Despite our collective obsession with medical shows such as Scrubs and Grey’s Anatomy, being admitted to the hospital can be a scary and jarring experience for anyone.

One minute you’re going about a normal routine, the next you’re lying on a stretcher beneath fluorescent lights, being poked and prodded by face masks and medical scrubs. And none of them have a magical solution to our problems like they do on television.

It’s perfectly normal, even expected, for patients to feel moderate to extreme anxiety when entering a hospital or clinic for an unexpected visit, and this can cause problems for both of you. Communication may be more difficult, as the person in the hospital bed may display their anxiety through extreme emotion or physical symptoms.

As a nurse, it is essential for you to know how to provide effective intervention for anxiety in any situation, to help mitigate any fears and bring comfort to your patients.

Step 1: Assessing the Patient

Do some sleuthing. Ask the patient questions about their life outside of the hospital; this may provide you with some vital clues to the situation. Maybe they missed a scheduled medication which is the underlying cause of their episode, or perhaps they’re hypoglycemic and their blood sugar boosted.

Whatever the cause, it is important to listen carefully and empathetically to your patient. Sometimes they just need to know someone sees what they’re going through; and talking to them empathetically will also assure the patient that you are interested in them as a person, not just as an admittee.

Be sure to ask specific questions about their anxious episode, to determine whether it’s simply situational, or something they experience on a regular basis: “Have you experienced anxiety before? What has helped you with anxiety in the past?” Ask simple but probing questions to help you understand how you can be most effective for your patient in this moment.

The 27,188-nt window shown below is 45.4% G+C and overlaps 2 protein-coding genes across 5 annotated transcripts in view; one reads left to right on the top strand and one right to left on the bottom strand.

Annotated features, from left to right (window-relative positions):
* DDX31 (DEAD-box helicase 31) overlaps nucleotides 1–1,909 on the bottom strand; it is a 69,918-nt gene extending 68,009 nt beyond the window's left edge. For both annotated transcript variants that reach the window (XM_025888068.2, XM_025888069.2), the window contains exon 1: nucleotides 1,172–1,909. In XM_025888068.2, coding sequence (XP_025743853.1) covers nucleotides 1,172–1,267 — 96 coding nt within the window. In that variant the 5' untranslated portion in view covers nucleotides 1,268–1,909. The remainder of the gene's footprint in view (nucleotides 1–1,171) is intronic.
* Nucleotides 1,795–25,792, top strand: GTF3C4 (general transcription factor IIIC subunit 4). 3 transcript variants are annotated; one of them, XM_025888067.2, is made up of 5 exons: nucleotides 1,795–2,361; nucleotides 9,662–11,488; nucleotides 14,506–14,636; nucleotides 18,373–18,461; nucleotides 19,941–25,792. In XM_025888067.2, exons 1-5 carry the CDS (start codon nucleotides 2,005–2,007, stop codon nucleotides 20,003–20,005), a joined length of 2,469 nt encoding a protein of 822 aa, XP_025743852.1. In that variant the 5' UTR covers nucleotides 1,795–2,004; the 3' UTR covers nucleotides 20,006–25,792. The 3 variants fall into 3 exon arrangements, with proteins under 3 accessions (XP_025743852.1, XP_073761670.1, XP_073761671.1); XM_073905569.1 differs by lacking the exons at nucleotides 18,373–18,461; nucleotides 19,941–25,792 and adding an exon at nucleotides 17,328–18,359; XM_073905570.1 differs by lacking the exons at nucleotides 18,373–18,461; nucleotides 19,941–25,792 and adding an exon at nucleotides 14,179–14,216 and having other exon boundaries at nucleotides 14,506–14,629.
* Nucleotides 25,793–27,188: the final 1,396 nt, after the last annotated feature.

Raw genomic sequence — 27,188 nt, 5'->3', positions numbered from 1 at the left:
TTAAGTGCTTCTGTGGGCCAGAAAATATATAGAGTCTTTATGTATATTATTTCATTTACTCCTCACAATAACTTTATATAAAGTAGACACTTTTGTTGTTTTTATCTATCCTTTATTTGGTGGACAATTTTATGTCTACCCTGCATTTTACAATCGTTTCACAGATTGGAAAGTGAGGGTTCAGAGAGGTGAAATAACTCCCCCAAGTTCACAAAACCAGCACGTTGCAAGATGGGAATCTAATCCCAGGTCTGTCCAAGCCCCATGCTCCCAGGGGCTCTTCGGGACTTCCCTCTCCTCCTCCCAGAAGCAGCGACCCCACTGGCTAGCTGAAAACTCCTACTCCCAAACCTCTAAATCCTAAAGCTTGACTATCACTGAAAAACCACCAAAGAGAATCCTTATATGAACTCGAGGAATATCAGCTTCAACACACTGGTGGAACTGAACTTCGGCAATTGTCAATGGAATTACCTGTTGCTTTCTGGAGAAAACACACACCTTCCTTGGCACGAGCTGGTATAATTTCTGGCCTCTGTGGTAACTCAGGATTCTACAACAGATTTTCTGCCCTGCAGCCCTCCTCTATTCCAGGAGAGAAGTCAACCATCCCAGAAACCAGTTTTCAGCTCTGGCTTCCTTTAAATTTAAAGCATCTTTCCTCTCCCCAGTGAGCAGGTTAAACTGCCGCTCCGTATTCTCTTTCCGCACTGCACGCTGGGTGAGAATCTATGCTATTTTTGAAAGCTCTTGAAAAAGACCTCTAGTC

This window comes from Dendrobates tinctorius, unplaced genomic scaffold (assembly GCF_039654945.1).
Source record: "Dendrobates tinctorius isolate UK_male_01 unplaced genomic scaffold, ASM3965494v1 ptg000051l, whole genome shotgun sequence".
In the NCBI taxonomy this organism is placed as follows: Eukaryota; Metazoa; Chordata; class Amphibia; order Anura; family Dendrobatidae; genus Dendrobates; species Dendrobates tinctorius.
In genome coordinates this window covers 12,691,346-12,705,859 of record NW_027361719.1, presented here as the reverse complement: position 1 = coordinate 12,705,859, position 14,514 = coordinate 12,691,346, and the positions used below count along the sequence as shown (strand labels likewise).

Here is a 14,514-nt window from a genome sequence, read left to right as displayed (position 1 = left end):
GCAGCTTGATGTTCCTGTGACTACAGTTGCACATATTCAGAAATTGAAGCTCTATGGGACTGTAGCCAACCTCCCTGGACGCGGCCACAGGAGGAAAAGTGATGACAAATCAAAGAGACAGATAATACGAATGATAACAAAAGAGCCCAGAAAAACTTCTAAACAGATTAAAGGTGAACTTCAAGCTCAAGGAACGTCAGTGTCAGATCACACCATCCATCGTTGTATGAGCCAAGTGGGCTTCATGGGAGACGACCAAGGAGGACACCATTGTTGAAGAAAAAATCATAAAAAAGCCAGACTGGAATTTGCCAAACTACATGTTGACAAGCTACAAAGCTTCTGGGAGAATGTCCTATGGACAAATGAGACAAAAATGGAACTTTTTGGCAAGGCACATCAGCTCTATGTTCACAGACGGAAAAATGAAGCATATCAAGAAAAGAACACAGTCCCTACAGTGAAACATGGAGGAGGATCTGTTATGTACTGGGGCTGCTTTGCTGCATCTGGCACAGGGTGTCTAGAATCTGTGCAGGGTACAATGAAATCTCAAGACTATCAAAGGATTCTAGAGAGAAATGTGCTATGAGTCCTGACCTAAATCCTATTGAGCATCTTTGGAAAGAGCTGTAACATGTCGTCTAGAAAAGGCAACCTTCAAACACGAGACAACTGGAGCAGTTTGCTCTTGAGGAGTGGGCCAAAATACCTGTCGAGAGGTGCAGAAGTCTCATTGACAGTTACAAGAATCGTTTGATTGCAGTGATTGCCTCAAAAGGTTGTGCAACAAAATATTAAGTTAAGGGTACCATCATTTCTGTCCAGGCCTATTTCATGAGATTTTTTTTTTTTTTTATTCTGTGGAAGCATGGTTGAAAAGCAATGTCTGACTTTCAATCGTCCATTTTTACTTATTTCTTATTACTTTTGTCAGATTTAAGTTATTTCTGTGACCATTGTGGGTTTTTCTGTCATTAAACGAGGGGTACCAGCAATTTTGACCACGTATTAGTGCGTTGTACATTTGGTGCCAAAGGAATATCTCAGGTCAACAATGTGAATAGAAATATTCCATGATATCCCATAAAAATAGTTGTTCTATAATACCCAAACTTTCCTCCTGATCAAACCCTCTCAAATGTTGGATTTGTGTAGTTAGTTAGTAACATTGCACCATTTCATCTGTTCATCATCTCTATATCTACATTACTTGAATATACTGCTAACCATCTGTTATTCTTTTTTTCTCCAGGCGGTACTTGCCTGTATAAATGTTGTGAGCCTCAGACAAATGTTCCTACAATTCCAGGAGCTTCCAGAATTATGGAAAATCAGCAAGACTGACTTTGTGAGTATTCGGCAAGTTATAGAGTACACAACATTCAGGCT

Step 2: Communicating

Part of the reason patients experience stress in-hospital is because they are in a strange environment where they feel virtually helpless; especially new or infrequent patients. Make sure that you are prepared to answer any and all questions before you enter their room.

Even if they don’t ask questions, explain what you’re doing and why you’re doing it in terms they can understand. But do try to avoid a patronizing tone; this will let your patient know that you respect them, and help them feel that they have some power over the situation.

Step 3: Intervention

The least invasive form of intervention is always the first one to try, and often the most effective, if more serious measures are not required.

If the patient is physically able and wants to move around, allow them time to wander the halls, or go outside for a breath of fresh air (provided this is permissible by the operating standards in your unit). Too much time spent in a hospital room will make anyone claustrophobic, and it can help a patient immensely to change their view from time to time. In addition, physical activity is extremely effective at mitigating stress and situational anxiety. Encourage the patient’s family and pets (if your hospital allows) to visit often. Visits with loved ones can be invigorating.

If a patient is exaggeratedly fearful: of death, treatment, needles etc. be sure to receive their fears compassionately and with attention. Don’t dismiss them, don’t tell them there’s nothing to worry about or simply to relax. Ask them what they need from you when they are experiencing this fear, and meet them halfway. Guide them through activities to help keep them calm: breathing and mindfulness exercises are easy and effective coping techniques you can teach them. Do, however, take some vitals if a patient is anxious to make sure there is not a medical cause.